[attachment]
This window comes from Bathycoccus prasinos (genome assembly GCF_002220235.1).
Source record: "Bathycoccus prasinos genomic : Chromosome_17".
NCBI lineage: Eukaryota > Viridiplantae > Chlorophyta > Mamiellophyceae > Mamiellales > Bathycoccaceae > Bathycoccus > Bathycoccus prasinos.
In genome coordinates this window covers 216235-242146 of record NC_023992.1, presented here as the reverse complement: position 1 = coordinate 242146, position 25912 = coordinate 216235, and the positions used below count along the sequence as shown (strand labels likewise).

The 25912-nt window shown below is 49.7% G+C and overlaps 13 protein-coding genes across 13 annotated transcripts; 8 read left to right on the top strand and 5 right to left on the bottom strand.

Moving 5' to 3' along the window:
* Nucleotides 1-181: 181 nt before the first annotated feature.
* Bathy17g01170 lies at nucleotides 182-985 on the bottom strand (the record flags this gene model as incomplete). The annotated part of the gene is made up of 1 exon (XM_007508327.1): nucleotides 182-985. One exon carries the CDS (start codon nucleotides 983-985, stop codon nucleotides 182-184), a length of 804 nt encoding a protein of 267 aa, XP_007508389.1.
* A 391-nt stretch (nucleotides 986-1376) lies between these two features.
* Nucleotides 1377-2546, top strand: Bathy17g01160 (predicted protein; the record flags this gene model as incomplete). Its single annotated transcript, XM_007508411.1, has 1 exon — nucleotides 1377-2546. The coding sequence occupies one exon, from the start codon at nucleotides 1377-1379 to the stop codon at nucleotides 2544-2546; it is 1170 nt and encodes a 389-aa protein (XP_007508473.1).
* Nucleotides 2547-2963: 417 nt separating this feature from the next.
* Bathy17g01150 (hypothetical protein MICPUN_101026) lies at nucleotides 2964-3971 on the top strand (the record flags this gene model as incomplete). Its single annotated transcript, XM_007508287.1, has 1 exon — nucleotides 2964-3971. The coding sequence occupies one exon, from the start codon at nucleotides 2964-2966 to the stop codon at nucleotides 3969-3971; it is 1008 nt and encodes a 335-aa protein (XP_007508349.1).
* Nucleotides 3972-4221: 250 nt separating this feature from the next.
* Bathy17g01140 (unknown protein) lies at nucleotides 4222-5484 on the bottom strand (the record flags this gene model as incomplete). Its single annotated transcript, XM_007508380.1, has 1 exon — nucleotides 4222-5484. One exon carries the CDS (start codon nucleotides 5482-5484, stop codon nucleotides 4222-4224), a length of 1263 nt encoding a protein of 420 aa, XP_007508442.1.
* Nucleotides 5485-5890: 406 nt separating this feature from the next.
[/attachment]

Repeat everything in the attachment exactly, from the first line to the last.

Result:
This window comes from Bathycoccus prasinos (genome assembly GCF_002220235.1).
Source record: "Bathycoccus prasinos genomic : Chromosome_17".
NCBI lineage: Eukaryota > Viridiplantae > Chlorophyta > Mamiellophyceae > Mamiellales > Bathycoccaceae > Bathycoccus > Bathycoccus prasinos.
In genome coordinates this window covers 216235-242146 of record NC_023992.1, presented here as the reverse complement: position 1 = coordinate 242146, position 25912 = coordinate 216235, and the positions used below count along the sequence as shown (strand labels likewise).

The 25912-nt window shown below is 49.7% G+C and overlaps 13 protein-coding genes across 13 annotated transcripts; 8 read left to right on the top strand and 5 right to left on the bottom strand.

Moving 5' to 3' along the window:
* Nucleotides 1-181: 181 nt before the first annotated feature.
* Bathy17g01170 lies at nucleotides 182-985 on the bottom strand (the record flags this gene model as incomplete). The annotated part of the gene is made up of 1 exon (XM_007508327.1): nucleotides 182-985. One exon carries the CDS (start codon nucleotides 983-985, stop codon nucleotides 182-184), a length of 804 nt encoding a protein of 267 aa, XP_007508389.1.
* A 391-nt stretch (nucleotides 986-1376) lies between these two features.
* Nucleotides 1377-2546, top strand: Bathy17g01160 (predicted protein; the record flags this gene model as incomplete). Its single annotated transcript, XM_007508411.1, has 1 exon — nucleotides 1377-2546. The coding sequence occupies one exon, from the start codon at nucleotides 1377-1379 to the stop codon at nucleotides 2544-2546; it is 1170 nt and encodes a 389-aa protein (XP_007508473.1).
* Nucleotides 2547-2963: 417 nt separating this feature from the next.
* Bathy17g01150 (hypothetical protein MICPUN_101026) lies at nucleotides 2964-3971 on the top strand (the record flags this gene model as incomplete). Its single annotated transcript, XM_007508287.1, has 1 exon — nucleotides 2964-3971. The coding sequence occupies one exon, from the start codon at nucleotides 2964-2966 to the stop codon at nucleotides 3969-3971; it is 1008 nt and encodes a 335-aa protein (XP_007508349.1).
* Nucleotides 3972-4221: 250 nt separating this feature from the next.
* Bathy17g01140 (unknown protein) lies at nucleotides 4222-5484 on the bottom strand (the record flags this gene model as incomplete). Its single annotated transcript, XM_007508380.1, has 1 exon — nucleotides 4222-5484. One exon carries the CDS (start codon nucleotides 5482-5484, stop codon nucleotides 4222-4224), a length of 1263 nt encoding a protein of 420 aa, XP_007508442.1.
* Nucleotides 5485-5890: 406 nt separating this feature from the next.